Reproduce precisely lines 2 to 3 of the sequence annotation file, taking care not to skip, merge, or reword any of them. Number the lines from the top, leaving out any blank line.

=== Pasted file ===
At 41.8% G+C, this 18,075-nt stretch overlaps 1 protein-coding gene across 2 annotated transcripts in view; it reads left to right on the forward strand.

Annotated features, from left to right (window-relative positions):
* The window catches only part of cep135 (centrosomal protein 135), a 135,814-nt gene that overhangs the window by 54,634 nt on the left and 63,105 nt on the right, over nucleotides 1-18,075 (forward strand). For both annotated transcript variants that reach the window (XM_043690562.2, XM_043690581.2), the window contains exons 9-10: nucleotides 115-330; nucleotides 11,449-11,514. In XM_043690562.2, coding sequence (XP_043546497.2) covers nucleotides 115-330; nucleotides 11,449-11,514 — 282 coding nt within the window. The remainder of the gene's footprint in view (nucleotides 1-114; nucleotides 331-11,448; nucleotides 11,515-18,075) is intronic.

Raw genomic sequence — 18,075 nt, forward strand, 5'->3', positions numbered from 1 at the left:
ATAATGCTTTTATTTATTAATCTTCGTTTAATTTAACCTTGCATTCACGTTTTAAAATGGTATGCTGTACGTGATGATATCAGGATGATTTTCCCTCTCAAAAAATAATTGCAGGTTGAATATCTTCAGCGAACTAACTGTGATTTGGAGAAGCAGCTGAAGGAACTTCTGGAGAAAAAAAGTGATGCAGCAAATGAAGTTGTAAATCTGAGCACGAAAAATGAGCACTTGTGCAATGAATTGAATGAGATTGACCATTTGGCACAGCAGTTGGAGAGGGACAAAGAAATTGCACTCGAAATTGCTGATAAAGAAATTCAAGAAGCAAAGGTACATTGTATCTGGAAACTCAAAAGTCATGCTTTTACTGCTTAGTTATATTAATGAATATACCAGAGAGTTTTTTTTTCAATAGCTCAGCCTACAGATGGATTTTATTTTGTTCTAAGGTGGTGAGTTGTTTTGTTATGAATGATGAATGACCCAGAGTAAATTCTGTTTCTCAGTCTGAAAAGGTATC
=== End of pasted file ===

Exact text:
Annotated features, from left to right (window-relative positions):
* The window catches only part of cep135 (centrosomal protein 135), a 135,814-nt gene that overhangs the window by 54,634 nt on the left and 63,105 nt on the right, over nucleotides 1-18,075 (forward strand). For both annotated transcript variants that reach the window (XM_043690562.2, XM_043690581.2), the window contains exons 9-10: nucleotides 115-330; nucleotides 11,449-11,514. In XM_043690562.2, coding sequence (XP_043546497.2) covers nucleotides 115-330; nucleotides 11,449-11,514 — 282 coding nt within the window. The remainder of the gene's footprint in view (nucleotides 1-114; nucleotides 331-11,448; nucleotides 11,515-18,075) is intronic.